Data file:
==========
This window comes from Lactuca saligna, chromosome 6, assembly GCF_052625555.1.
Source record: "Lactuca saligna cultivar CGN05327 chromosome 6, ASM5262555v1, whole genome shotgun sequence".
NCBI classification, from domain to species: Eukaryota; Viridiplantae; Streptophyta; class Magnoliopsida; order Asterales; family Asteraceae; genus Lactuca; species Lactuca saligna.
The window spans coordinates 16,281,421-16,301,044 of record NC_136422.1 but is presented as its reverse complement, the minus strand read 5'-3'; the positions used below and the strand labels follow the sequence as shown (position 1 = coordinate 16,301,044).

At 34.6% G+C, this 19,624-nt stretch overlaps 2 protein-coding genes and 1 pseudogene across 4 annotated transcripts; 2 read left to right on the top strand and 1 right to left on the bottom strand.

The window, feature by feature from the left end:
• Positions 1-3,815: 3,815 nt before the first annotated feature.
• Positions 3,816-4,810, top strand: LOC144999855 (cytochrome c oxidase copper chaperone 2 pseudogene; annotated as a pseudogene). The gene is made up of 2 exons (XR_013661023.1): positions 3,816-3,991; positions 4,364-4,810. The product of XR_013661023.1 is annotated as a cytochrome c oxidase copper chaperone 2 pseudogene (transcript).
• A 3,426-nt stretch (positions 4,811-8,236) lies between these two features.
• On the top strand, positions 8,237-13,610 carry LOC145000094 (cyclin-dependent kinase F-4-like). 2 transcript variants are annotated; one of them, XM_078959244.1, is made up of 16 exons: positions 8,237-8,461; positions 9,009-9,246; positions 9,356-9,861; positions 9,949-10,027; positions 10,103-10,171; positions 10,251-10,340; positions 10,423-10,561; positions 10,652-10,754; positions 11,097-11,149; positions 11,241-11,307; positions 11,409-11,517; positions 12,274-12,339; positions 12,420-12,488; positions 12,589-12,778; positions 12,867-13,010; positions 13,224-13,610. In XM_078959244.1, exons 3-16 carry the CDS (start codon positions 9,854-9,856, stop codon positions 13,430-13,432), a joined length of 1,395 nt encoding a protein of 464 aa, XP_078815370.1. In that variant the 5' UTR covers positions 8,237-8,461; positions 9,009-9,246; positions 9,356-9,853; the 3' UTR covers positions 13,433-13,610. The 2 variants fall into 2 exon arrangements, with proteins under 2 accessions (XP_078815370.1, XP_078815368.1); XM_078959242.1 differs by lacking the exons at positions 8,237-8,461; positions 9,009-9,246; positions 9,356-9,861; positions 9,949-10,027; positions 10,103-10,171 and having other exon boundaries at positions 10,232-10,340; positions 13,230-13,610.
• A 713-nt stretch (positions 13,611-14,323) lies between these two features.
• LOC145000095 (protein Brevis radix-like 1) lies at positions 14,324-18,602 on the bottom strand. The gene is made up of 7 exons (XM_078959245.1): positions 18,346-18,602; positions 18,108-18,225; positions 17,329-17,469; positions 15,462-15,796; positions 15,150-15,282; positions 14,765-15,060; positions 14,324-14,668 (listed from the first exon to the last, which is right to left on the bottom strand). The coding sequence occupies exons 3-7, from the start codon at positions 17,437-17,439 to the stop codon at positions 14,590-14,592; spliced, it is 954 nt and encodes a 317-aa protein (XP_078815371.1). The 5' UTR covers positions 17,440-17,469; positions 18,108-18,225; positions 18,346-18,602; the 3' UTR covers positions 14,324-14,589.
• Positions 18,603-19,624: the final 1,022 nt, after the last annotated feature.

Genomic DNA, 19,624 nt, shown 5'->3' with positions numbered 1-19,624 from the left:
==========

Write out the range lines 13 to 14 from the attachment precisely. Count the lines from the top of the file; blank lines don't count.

• Positions 18,603-19,624: the final 1,022 nt, after the last annotated feature.

Genomic DNA, 19,624 nt, shown 5'->3' with positions numbered 1-19,624 from the left: